Chinese Fans Support Decision To Disqualify Badminton Players [UPDATE]
When the Badminton World Federation (BWF) announced yesterday it was disqualifying four teams from the women’s doubles competition for trying to lose, including the world’s top team, China’s Wang Xiaoli and Yu Yang, I have to admit my first reaction was fear that this would create more controversy than it would resolve. (Here are match “highlights.”) Would the conversation turn into a cultural discussion about how Asians are more apt to “game the system” instead of competing with this “Western idea” of “Olympic spirit”? (I hope we never see that argument, but it seems inevitable that someone will make it.)
I also happen to disagree with BWF. Athletes aren’t robots: they’re rational people who are capable of analyzing a tournament format and choosing to maximize their chances of winning. If that means throwing a match, who are we to step in and act offended, like, “How dare you introduce chaos into our perfectly tidy system?”
Anyway, it turns out the majority of Chinese fans disagree with me. Sina recently posted a poll that asked, “How do you feel about the suspected match-fixing badminton players being disqualified from the Olympics?” As of 7:45 this morning, more than half a million people had weighed in, and the conclusion is clear:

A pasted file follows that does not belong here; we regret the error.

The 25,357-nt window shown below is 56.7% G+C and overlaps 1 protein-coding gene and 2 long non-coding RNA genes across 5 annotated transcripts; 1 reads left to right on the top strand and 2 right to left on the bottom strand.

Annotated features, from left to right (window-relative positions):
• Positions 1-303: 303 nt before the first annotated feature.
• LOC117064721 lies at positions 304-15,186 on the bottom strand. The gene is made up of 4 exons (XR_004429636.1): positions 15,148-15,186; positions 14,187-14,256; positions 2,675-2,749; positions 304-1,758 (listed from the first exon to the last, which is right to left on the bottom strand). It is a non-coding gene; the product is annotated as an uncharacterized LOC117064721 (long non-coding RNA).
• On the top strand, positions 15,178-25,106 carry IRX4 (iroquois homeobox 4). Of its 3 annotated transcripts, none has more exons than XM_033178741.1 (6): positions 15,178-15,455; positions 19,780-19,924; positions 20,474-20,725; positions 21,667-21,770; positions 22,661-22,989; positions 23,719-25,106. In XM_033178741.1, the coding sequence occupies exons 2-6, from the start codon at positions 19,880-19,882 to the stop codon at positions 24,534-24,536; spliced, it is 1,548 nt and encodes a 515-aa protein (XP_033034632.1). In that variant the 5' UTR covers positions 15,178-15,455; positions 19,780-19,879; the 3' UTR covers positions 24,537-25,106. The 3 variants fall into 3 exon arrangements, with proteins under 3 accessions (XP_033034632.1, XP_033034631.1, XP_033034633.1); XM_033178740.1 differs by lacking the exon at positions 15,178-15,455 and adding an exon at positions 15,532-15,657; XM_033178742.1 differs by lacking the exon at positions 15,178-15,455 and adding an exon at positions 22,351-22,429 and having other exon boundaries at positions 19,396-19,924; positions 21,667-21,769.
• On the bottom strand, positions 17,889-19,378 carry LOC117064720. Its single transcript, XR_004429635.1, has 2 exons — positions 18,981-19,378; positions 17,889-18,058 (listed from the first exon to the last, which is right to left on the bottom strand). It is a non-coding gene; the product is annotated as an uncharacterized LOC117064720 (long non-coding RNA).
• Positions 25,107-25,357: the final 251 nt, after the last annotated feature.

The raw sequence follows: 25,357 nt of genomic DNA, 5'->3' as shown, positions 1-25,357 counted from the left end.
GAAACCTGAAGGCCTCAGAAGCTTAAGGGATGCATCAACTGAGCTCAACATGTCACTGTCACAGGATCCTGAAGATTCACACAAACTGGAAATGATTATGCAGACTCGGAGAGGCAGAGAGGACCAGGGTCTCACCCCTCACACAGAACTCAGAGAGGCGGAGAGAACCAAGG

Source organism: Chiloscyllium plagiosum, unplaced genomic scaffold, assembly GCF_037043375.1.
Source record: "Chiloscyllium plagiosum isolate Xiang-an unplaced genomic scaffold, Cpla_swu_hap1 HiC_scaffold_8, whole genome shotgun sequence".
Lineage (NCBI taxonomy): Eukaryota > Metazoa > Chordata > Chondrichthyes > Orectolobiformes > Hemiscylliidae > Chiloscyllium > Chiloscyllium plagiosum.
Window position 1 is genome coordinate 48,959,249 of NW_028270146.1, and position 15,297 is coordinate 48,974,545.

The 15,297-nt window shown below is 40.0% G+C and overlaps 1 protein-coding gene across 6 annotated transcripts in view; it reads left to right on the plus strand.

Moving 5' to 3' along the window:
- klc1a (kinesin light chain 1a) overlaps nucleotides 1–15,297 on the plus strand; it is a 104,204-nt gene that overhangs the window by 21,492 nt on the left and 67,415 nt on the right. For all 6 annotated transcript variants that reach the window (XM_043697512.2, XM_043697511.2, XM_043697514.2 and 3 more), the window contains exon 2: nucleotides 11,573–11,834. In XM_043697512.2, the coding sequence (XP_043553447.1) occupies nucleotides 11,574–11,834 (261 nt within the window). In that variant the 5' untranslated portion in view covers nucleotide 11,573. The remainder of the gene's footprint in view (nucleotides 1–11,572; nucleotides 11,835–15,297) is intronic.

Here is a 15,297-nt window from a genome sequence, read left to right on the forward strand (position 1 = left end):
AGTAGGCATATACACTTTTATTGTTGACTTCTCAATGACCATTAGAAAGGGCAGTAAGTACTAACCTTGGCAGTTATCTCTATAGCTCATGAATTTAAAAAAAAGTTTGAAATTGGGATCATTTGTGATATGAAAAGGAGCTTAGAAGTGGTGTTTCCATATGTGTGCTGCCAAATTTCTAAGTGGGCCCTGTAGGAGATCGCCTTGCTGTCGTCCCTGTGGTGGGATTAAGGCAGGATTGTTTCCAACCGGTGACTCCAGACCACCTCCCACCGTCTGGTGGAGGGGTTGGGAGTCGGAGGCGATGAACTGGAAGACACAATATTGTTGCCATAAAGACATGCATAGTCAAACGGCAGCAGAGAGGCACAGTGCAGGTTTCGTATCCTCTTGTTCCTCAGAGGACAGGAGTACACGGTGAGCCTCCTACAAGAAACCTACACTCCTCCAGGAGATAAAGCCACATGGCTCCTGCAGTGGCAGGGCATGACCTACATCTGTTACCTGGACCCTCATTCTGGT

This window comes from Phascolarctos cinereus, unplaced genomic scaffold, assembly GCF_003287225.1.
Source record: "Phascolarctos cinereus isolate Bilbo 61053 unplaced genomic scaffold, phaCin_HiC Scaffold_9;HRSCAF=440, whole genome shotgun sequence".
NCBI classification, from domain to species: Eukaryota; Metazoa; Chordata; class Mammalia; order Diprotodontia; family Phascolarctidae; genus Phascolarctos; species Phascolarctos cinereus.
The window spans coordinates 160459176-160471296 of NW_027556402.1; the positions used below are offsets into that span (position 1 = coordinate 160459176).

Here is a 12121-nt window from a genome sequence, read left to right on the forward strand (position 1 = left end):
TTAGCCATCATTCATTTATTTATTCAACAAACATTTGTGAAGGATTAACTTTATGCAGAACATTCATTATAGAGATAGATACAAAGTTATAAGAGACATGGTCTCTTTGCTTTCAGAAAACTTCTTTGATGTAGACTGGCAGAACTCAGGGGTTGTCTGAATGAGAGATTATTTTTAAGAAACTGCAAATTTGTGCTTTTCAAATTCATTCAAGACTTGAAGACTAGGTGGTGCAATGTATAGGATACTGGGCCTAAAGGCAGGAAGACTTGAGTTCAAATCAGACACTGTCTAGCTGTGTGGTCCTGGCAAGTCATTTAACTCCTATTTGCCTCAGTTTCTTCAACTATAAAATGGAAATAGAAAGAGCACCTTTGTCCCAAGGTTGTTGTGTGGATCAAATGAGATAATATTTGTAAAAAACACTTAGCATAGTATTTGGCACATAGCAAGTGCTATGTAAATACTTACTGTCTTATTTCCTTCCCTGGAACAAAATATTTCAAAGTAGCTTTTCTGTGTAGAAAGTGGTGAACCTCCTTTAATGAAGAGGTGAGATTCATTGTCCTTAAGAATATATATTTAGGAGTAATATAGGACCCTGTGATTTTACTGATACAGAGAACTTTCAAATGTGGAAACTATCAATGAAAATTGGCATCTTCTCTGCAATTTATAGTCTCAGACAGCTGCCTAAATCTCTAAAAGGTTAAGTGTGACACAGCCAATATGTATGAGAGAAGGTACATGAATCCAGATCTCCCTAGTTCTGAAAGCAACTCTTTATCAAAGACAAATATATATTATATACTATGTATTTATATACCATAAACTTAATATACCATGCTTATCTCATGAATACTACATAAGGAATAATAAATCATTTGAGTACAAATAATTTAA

That’s 242,623 respondents — or 46.9 percent — who support the decision to disqualify the players. (Translations on the answer choices are mine.) By contrast, only 26.9 percent oppose the decision.
Chinese coach Li Yongbo recently issued a very straightforward and sincere apology for the team’s actions and not upholding the “competition’s spirit.” You can watch that here. He said because of the new rules this year — pool play is new; previous tournaments featured one big bracket, like in tennis — the team didn’t have a full understanding of the format. I’m reading a little bit into his answer here, but he thought — as he should have, I might add — the point of the pool play was to set the teams up for the best possible outcome in the elimination portion of the competition. Li comes off as a reasonable and articulate man, and the apology really was pitch-perfect.
Wang and Yu have also apologized on camera. Yu said they violated the Olympic spirit, and Wang vowed to compete her hardest from here on out.
UPDATE, 1:30 pm: Yu Yang announces her retirement on Tencent Weibo and speaks out against BWF, and a Chinese journalist reports that Yu and Wang’s decision to tank was influenced by a knee injury Wang sustained during warmups.